National Book Award Poetry Finalists

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LAST WEEK the National Book Foundation in New York, at the center of establishment arts culture, announced their nominees for this year’s Poetry award. Each one of the five finalists has been highly awarded by the current literary system– by foundations, universities and/or governments. One would expect this to be the best of the best.

We did a quick perusal of bios, then examined one poem from each poet. Our grades follow.

***

Daniel Borzutzky. P.C. factor: Of Chilean heritage. The poem: “Sentence”

We found Borzutzky to be a cross between an Allen Ginsberg wannabe and a flarf poet who jams random words and sentence fragments together. The result is pretentious nonsense. We give him a point or two for being tongue-in-cheek, and to be fair, he’s called what he does “Non-Writing.” We won’t disagree. (And, he’s making quite a living from minimal artistic investment, so kudos for that.)

Grade: D.

***

Rita Dove. P.C. factor: African-American woman. The poem: “Heart to Heart”

A short, simple poem which expresses clarity and emotion.

Grade: B.

***

Peter Gizzi. P.C. factor: Token white guy. The poem: “In Defense of Nothing”

Before Gizzi became part of the official literary game, he was a Do-It-Yourselfer. We’d like to give him the benefit of the doubt– but in this case his poem is aptly titled.

Grade: D+.

***

Jay Hopler. P.C. factor: Born in Puerto Rico. The poem: “So Many Birds to Kill and So Few Stones”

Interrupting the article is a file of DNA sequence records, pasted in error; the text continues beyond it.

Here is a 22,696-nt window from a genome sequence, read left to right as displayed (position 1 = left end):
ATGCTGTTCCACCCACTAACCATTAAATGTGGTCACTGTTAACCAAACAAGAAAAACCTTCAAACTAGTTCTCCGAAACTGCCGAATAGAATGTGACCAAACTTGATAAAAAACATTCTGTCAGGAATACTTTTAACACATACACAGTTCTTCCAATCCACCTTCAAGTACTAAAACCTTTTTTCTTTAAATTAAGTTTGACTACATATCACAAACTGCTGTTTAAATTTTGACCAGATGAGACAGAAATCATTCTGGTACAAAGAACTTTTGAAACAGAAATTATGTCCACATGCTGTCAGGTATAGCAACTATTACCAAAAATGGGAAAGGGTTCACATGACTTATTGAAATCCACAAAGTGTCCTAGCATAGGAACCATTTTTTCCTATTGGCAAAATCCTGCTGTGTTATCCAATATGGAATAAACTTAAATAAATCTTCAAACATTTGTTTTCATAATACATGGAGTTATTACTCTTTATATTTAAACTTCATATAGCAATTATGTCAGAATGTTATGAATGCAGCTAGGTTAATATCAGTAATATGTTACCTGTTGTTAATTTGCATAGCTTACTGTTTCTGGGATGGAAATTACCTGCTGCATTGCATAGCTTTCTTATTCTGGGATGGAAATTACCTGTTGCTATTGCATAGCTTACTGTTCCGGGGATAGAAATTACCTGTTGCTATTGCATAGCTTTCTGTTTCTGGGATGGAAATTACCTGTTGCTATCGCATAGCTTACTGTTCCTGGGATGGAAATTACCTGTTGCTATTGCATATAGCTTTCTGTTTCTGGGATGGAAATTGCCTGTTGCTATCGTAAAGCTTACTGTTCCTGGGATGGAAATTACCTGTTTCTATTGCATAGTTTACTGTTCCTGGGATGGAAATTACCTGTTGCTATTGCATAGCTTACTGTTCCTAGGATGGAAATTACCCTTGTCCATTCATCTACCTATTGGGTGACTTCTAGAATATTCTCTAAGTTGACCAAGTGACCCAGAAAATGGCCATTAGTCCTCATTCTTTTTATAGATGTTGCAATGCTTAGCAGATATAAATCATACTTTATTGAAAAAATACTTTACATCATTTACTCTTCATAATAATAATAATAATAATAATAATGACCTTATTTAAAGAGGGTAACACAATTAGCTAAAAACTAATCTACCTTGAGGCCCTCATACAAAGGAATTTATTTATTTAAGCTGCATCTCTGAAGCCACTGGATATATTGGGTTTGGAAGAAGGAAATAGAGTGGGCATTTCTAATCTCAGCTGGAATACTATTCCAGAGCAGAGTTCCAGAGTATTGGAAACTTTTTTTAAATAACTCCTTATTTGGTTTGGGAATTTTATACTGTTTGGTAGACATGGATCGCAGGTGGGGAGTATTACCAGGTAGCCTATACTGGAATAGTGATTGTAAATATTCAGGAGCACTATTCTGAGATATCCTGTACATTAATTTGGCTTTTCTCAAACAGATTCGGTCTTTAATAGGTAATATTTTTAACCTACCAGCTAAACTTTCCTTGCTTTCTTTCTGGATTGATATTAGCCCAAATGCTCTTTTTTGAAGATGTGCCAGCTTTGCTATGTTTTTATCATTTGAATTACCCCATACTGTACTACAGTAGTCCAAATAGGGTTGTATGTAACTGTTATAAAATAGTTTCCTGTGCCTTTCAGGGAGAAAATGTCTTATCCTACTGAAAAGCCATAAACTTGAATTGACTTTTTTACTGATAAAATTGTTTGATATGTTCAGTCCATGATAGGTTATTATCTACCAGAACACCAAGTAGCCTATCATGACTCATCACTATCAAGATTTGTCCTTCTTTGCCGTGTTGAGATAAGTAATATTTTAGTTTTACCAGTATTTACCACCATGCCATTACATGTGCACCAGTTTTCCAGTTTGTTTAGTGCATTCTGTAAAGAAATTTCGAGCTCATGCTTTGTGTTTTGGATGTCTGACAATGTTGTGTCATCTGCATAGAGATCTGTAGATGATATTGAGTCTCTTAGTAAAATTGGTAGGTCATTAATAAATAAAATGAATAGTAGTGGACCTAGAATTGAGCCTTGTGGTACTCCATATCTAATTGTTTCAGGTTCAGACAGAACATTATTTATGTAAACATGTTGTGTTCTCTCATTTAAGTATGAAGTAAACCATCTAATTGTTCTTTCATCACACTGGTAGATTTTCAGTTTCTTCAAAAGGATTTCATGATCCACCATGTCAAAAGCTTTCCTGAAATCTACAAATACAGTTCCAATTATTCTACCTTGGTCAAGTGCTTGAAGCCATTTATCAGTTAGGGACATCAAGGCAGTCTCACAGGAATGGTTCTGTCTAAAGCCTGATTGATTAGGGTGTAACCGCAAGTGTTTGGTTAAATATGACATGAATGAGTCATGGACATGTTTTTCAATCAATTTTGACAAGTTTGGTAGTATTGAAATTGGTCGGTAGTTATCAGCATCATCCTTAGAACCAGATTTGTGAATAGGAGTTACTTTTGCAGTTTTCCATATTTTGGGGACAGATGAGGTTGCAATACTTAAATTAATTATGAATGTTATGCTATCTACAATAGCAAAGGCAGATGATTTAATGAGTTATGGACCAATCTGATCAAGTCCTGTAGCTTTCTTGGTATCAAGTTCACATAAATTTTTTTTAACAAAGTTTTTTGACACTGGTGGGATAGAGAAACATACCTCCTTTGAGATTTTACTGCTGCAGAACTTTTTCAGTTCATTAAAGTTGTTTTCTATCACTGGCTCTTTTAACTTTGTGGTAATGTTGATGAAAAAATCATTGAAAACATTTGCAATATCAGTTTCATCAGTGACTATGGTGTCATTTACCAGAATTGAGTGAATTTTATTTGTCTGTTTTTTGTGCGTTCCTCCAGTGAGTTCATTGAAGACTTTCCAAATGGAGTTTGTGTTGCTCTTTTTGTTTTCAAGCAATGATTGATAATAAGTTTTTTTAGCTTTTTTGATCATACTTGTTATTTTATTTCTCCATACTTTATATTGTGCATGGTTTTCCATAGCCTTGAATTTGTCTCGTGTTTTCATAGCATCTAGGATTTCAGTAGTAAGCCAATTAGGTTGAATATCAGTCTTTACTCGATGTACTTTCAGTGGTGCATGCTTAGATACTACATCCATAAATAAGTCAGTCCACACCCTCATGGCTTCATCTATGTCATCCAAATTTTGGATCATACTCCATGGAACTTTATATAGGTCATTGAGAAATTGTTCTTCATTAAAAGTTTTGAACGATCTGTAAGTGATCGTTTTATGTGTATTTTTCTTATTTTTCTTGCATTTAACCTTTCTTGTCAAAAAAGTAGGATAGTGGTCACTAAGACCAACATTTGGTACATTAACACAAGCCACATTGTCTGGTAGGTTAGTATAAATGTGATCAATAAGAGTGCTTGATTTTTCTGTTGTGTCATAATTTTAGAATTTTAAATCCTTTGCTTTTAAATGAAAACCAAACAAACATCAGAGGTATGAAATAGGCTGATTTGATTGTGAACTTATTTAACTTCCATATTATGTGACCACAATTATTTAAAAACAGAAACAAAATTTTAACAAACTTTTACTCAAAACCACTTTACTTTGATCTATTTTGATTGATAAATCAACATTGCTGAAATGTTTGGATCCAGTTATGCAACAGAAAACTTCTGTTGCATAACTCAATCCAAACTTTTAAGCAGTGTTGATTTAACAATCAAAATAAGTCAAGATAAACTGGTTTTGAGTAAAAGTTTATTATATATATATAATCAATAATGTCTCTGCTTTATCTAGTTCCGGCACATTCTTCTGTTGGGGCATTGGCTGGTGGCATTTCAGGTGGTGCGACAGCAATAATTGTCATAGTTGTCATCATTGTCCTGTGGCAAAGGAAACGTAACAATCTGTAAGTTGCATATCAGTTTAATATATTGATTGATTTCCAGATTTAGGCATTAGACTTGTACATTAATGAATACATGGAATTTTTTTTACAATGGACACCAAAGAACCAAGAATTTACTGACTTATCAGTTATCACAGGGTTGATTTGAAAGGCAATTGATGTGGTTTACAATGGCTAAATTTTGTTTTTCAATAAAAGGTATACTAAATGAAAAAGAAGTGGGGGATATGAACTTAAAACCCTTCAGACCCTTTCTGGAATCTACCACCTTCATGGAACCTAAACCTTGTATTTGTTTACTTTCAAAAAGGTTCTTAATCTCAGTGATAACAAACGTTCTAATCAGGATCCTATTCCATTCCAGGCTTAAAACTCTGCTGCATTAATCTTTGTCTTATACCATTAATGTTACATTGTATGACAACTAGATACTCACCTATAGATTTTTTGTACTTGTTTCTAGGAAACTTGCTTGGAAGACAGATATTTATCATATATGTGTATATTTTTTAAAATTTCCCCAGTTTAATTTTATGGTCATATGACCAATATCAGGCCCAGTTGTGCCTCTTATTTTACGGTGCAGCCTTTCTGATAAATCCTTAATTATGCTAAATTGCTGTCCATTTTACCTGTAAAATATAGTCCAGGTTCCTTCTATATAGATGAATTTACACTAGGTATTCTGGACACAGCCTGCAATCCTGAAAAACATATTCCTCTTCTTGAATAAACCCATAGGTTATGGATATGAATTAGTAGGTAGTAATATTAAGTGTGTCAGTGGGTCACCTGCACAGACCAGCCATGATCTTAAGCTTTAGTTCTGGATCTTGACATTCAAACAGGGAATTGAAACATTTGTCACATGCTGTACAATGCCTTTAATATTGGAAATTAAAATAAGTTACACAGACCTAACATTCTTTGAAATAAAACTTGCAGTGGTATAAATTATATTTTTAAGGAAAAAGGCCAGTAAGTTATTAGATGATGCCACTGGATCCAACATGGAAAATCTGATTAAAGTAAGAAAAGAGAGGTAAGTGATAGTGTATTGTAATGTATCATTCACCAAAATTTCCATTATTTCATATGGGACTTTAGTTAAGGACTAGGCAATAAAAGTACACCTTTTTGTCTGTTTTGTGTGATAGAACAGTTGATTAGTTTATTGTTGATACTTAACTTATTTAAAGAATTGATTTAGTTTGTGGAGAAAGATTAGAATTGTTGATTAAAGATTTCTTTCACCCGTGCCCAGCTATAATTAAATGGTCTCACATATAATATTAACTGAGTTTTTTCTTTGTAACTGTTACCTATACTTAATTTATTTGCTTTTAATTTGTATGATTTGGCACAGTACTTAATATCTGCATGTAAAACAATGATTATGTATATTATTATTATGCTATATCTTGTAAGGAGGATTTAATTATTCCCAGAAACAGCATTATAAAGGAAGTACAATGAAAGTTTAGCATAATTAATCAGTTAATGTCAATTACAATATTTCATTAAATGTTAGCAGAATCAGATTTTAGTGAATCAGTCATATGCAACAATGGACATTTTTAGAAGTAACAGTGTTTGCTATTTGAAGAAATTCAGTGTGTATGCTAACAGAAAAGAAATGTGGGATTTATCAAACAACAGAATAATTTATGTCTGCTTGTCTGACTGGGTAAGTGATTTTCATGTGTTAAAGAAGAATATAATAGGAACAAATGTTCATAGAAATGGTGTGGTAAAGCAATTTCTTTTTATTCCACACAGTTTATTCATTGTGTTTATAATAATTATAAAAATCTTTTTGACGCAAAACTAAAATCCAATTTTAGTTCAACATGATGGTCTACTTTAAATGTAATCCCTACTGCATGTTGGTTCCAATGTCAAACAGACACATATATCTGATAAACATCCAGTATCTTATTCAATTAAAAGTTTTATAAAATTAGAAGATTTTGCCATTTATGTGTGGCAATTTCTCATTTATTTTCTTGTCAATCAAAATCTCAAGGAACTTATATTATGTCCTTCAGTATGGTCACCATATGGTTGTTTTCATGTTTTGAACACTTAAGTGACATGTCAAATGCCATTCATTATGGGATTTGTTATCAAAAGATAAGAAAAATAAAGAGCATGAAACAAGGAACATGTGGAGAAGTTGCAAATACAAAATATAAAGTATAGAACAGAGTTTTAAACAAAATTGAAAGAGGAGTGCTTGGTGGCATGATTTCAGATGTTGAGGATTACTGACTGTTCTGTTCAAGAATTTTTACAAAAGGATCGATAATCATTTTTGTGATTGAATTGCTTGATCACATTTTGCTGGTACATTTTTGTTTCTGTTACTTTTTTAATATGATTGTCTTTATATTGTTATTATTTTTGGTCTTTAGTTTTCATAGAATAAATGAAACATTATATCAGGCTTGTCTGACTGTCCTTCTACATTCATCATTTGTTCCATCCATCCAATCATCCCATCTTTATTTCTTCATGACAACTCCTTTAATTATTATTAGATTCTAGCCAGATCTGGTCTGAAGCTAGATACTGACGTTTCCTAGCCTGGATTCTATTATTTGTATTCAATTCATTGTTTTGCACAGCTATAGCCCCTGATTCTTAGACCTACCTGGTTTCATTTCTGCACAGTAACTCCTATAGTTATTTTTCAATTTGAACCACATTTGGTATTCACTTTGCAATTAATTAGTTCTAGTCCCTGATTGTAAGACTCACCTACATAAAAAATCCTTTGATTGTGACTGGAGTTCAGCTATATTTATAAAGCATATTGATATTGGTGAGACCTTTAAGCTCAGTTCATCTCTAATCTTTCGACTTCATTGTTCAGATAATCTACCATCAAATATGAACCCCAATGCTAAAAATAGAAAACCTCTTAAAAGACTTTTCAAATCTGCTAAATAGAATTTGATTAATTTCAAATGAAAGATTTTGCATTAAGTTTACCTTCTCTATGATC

We like Hopler’s use of alliteration. Here’s a poet who’s given at least some thought to craft. Still, the title and content are a tad too sober-serious for our taste– as is Hopler’s bio photo. Hopler’s clearly going for the “Poetry is serious business!” crowd.

Grade: C.

***

Solmaz Sharif. P.C. factor: Turkish-born woman. The poem: “Vulnerability Study”

A very simple poem– but we like the juxtapositions. Easy seriousness.

Grade: C.

***

Conclusion: The poems are a tad better then we expected– we’ve seen far worse come out of the academy. But we’re still left saying, “Is that all there is?” Is this all we’re competing against, in our fledgling campaign to remake and renew the art form? At their best, the poems are unexceptional. Not one is going to be remembered and quoted by readers– in the way people quote Poe, or Dylan Thomas, or Shakespeare. Not one will cause a person to sit up in shock or surprise– or outrage– or roar with laughter.

We want better poems!

 

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